I have yet to see a book (could be wrong) sex ed for adult dummies. Maybe there should be that version.

    Make the girls AND the boys, take home an ‘infant’ for two weeks. Have them get a small taste of what it’s like to hear a screaming ‘baby’ at 2 in the morning. Not because they will plan on having a child, while in high school, but because they just might want to have one when they are more mature. And, include graphic pictures of all the ugly effects of what STD’s can do. Facts/Figures/ Speeches… whatever it takes. The more graphic the better. Because thanks to modern technology, just including a blurb in a book, isn’t going to cut it.

  2. Bev says:

    As a 17 year old in 1970, I would not have had sex if I did not have access to birth control. I waited until I could get the pill from a free clinic – not because I wanted to have sex, nor even had a boyfriend, but because my girlfriend talked me into it. –

    Didn’t receive teachings about sexual morals at all in school, but I wish I had. Because, birth control freed me to become promiscuous, looking for acceptance, giving in to peer pressure. Without birth control, I would have waitied to have sex, and possibly actually developed a decent relationship first. –

    Having used birth control all my adult life, I now have no grandchildren. That is a very painful consequence of the birth control culture I was indoctrinated into. I didn’t realize when I chose to block creation, as an immature young woman, that it would so negatively affect my future.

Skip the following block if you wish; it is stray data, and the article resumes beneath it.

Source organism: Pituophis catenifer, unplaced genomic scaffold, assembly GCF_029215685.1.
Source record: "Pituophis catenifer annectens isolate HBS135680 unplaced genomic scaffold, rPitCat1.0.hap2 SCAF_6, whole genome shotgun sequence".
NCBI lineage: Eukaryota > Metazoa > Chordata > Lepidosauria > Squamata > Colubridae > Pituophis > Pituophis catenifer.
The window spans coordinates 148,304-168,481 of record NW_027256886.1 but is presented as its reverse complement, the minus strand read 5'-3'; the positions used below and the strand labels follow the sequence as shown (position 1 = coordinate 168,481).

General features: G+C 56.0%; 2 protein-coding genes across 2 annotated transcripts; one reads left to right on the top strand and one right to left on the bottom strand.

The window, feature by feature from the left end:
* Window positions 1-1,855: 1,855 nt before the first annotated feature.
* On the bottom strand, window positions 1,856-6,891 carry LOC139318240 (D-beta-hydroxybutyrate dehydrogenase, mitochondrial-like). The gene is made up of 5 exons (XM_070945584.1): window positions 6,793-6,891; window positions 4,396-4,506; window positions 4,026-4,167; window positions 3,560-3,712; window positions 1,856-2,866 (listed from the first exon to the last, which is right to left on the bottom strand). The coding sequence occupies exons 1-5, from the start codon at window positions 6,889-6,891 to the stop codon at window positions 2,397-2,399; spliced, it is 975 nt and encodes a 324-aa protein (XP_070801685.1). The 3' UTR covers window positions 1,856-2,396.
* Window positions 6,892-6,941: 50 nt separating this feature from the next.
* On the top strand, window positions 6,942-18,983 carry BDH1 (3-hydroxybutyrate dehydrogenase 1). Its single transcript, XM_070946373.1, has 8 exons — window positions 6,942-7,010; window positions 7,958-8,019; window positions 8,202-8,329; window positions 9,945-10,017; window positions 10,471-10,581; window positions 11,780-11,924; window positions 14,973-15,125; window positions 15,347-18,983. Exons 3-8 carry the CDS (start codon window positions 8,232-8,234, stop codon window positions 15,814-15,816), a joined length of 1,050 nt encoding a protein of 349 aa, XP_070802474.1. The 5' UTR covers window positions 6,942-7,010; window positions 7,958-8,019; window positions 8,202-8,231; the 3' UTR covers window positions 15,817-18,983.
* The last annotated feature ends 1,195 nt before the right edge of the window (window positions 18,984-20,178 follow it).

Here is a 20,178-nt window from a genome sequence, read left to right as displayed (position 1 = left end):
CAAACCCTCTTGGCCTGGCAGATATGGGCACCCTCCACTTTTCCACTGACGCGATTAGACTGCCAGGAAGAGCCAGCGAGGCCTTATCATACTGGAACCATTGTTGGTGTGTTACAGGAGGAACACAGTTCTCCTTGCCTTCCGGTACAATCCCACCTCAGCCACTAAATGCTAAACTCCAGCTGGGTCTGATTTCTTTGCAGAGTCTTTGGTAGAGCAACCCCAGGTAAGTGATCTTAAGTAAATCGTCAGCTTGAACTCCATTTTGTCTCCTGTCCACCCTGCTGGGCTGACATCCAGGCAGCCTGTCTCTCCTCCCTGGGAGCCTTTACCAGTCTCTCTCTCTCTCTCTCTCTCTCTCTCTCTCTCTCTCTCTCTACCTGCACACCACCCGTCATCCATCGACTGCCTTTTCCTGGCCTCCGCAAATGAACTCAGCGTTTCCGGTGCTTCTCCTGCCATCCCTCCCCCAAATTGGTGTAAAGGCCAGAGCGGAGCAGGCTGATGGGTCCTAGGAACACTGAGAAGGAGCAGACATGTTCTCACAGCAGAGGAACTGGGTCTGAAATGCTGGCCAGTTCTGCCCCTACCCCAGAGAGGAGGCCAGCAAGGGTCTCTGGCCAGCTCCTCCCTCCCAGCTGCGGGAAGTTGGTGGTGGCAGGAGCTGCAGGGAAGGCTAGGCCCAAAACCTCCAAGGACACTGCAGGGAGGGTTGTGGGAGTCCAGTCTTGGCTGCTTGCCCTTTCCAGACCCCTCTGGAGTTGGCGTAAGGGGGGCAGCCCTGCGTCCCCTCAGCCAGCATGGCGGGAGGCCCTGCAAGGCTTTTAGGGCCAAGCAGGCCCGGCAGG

3. Nicole Minutolo says:

    I recently turned 21 and my Dr. placed me on birth controll for more than one reason. One because I was sexualy active and 2 was because I had a large cyst on my ovary. I agree 100% with birth controll but even being on it use other forms of protection.
    More recently I have found out that birth controll is not for everyone though but i would never rule it out untill speaking with your Dr. After only a month of being on it they are trying other options with myself. I have epilepsy and take topamax and the birth controll and topamx didnt go so well with each other. We are working to find something that is right for me.
    I have seen some of my closest friends get put in some very bad situations at some very young ages and the amount of girls i see at the highschool getting pregnant just goes up every year. birth controll alone cant stop it but it would be a great start and i suggest to all mothers that you put your daughters on it because thake it from someone in my generation you dont see every thing that is going on

  4. ebony says:

    As a 14 year old in high school I feel that the need for “the talk” about birth control, how to get it, and how to talk to your parents is very much needed. I am sexually active(without my parents knowledge) and am having doubts about whether or not I am pregnent or may become pegnant. I feel like I need to discuss The Pill with my parents or how to insure that I’m not pregnant, but i can’t do so without the knowledge.

  5. Marlene Patterson says: